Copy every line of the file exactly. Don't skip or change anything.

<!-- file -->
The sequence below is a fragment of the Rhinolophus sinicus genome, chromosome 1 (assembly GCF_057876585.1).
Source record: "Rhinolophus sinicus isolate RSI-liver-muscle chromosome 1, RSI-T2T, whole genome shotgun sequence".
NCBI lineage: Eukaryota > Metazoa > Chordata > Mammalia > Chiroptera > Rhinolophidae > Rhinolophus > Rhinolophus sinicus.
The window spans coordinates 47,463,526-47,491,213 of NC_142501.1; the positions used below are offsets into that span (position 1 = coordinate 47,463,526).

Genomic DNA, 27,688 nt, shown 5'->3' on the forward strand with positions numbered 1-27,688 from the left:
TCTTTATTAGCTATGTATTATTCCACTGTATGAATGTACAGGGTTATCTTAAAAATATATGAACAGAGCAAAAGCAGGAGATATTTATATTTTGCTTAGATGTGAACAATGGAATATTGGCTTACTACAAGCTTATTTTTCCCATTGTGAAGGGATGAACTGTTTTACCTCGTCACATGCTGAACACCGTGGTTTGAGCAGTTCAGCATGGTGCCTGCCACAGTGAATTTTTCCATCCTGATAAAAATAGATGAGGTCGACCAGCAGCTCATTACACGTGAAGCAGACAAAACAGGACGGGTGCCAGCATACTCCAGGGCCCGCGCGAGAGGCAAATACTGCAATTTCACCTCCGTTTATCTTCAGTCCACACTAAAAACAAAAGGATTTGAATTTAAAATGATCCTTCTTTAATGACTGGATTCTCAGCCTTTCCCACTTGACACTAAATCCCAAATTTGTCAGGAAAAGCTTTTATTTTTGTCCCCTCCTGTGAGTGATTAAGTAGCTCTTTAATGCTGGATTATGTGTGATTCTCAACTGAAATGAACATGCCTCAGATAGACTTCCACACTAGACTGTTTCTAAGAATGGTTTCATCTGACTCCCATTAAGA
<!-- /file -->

The sequence below is a fragment of the Rhinolophus sinicus genome, chromosome 1 (assembly GCF_057876585.1).
Source record: "Rhinolophus sinicus isolate RSI-liver-muscle chromosome 1, RSI-T2T, whole genome shotgun sequence".
NCBI lineage: Eukaryota > Metazoa > Chordata > Mammalia > Chiroptera > Rhinolophidae > Rhinolophus > Rhinolophus sinicus.
The window spans coordinates 47,463,526-47,491,213 of NC_142501.1; the positions used below are offsets into that span (position 1 = coordinate 47,463,526).

Genomic DNA, 27,688 nt, shown 5'->3' on the forward strand with positions numbered 1-27,688 from the left:
TCTTTATTAGCTATGTATTATTCCACTGTATGAATGTACAGGGTTATCTTAAAAATATATGAACAGAGCAAAAGCAGGAGATATTTATATTTTGCTTAGATGTGAACAATGGAATATTGGCTTACTACAAGCTTATTTTTCCCATTGTGAAGGGATGAACTGTTTTACCTCGTCACATGCTGAACACCGTGGTTTGAGCAGTTCAGCATGGTGCCTGCCACAGTGAATTTTTCCATCCTGATAAAAATAGATGAGGTCGACCAGCAGCTCATTACACGTGAAGCAGACAAAACAGGACGGGTGCCAGCATACTCCAGGGCCCGCGCGAGAGGCAAATACTGCAATTTCACCTCCGTTTATCTTCAGTCCACACTAAAAACAAAAGGATTTGAATTTAAAATGATCCTTCTTTAATGACTGGATTCTCAGCCTTTCCCACTTGACACTAAATCCCAAATTTGTCAGGAAAAGCTTTTATTTTTGTCCCCTCCTGTGAGTGATTAAGTAGCTCTTTAATGCTGGATTATGTGTGATTCTCAACTGAAATGAACATGCCTCAGATAGACTTCCACACTAGACTGTTTCTAAGAATGGTTTCATCTGACTCCCATTAAGA